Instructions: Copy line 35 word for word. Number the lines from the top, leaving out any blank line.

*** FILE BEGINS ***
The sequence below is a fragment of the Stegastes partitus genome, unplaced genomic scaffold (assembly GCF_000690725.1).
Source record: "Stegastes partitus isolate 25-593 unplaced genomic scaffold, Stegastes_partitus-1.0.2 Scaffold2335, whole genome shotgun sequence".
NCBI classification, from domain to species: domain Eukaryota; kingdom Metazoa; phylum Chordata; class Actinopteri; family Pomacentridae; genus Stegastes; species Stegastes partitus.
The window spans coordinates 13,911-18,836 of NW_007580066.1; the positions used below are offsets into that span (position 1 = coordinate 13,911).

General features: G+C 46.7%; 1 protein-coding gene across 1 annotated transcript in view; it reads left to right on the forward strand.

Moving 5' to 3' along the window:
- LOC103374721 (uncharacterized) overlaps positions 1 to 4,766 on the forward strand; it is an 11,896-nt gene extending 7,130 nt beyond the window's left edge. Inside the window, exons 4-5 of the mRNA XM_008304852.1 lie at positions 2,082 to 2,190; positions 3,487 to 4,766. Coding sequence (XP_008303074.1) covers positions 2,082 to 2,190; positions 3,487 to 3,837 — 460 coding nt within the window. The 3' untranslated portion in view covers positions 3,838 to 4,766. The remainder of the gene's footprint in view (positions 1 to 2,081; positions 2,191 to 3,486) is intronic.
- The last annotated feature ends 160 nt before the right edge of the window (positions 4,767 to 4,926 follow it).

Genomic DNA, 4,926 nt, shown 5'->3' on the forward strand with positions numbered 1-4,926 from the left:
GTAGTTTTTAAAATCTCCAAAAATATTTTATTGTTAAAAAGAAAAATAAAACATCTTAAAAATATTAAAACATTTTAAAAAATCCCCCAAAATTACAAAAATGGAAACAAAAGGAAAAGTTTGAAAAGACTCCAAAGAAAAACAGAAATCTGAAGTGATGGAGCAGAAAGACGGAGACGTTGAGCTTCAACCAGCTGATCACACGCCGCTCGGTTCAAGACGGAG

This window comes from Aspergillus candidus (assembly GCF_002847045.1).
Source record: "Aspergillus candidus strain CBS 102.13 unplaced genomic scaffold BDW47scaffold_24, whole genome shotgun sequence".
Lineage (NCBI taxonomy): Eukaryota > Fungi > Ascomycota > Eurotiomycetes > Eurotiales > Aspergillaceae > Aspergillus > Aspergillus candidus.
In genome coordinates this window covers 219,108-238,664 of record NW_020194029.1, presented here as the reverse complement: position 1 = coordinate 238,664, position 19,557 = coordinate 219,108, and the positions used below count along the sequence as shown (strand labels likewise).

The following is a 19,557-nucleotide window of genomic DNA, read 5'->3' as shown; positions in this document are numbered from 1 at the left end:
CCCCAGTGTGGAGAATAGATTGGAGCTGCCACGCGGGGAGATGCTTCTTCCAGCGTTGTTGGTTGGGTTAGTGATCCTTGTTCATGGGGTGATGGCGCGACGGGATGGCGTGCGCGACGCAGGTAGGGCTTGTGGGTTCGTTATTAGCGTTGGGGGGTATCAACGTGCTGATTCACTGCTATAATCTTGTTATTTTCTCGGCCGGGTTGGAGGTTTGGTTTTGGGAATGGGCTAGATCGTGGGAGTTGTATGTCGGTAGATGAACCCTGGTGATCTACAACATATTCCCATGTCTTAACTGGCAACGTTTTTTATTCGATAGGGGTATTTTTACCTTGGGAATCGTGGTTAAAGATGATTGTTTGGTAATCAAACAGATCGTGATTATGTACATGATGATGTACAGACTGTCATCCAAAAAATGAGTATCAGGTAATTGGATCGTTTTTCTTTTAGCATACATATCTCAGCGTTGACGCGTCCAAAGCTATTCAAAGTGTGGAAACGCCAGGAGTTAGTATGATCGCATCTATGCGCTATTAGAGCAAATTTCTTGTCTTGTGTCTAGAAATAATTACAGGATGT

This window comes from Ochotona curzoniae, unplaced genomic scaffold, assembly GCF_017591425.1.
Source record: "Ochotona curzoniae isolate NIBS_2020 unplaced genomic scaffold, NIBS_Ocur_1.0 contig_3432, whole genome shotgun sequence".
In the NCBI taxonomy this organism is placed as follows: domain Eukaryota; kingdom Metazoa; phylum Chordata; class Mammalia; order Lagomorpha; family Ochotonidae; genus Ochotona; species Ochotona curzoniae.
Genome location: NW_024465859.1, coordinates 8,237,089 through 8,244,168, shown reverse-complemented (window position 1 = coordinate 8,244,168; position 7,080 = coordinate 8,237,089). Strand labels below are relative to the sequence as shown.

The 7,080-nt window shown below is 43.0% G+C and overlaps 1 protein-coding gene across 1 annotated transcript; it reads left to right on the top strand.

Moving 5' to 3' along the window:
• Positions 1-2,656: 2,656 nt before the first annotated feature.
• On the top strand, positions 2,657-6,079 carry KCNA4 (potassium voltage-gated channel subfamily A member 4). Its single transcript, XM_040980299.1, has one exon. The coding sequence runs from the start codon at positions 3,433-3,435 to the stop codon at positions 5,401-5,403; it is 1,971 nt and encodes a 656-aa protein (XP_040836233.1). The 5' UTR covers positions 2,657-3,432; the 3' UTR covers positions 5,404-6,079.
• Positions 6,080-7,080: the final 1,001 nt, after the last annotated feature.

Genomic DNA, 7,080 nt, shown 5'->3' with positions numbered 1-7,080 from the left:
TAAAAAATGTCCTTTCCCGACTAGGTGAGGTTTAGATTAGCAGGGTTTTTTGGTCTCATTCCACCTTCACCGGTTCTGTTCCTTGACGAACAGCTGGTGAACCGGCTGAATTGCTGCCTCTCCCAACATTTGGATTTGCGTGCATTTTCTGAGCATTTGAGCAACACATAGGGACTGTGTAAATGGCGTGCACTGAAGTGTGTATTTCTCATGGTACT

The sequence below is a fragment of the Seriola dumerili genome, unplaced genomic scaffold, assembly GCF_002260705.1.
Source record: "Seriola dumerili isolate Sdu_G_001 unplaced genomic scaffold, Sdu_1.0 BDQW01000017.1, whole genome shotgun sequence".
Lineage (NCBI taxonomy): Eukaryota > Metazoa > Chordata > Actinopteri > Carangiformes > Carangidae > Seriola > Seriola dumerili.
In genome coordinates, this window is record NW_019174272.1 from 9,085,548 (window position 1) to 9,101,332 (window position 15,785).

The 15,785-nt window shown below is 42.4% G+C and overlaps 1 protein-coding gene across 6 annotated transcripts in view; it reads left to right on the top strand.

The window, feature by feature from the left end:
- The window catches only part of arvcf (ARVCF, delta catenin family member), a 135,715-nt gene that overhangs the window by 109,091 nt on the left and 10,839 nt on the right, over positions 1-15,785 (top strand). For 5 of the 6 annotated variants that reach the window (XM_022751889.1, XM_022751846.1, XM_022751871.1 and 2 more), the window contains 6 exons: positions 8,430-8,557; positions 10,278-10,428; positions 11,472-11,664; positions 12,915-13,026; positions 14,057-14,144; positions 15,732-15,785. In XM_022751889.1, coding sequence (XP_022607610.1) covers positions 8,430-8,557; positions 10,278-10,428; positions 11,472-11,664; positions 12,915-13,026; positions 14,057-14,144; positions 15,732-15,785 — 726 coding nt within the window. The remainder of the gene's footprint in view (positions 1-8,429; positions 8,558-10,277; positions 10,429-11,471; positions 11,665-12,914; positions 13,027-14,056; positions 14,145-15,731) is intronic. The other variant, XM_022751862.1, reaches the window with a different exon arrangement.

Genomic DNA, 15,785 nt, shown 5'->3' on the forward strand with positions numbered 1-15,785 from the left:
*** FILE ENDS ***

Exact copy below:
Genomic DNA, 15,785 nt, shown 5'->3' on the forward strand with positions numbered 1-15,785 from the left: